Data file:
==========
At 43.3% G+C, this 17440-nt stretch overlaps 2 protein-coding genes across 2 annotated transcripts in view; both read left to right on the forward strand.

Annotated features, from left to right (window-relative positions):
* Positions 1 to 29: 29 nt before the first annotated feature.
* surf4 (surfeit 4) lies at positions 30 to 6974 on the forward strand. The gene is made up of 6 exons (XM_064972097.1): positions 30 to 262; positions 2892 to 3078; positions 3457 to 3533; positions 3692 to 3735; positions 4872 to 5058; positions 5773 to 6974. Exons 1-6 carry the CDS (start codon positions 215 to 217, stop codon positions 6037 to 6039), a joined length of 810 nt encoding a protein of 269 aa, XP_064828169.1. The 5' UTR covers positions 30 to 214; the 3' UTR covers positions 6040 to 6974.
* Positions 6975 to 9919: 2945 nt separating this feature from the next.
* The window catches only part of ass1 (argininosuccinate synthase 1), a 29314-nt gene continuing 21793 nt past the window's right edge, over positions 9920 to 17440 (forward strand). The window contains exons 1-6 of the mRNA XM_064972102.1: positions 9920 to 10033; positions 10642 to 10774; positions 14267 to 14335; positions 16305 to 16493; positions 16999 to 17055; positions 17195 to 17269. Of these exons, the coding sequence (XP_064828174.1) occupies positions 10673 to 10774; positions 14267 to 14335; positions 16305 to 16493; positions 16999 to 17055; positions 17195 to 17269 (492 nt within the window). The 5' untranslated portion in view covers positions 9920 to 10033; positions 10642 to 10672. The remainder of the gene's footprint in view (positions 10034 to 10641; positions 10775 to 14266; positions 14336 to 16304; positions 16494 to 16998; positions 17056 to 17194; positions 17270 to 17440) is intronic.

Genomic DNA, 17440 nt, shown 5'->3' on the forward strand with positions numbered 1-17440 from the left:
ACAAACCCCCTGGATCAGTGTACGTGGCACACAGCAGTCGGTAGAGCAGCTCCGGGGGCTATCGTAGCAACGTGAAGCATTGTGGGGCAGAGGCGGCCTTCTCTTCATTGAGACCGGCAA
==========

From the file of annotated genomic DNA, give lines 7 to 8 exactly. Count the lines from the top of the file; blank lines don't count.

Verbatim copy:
Genomic DNA, 17440 nt, shown 5'->3' on the forward strand with positions numbered 1-17440 from the left:
ACAAACCCCCTGGATCAGTGTACGTGGCACACAGCAGTCGGTAGAGCAGCTCCGGGGGCTATCGTAGCAACGTGAAGCATTGTGGGGCAGAGGCGGCCTTCTCTTCATTGAGACCGGCAA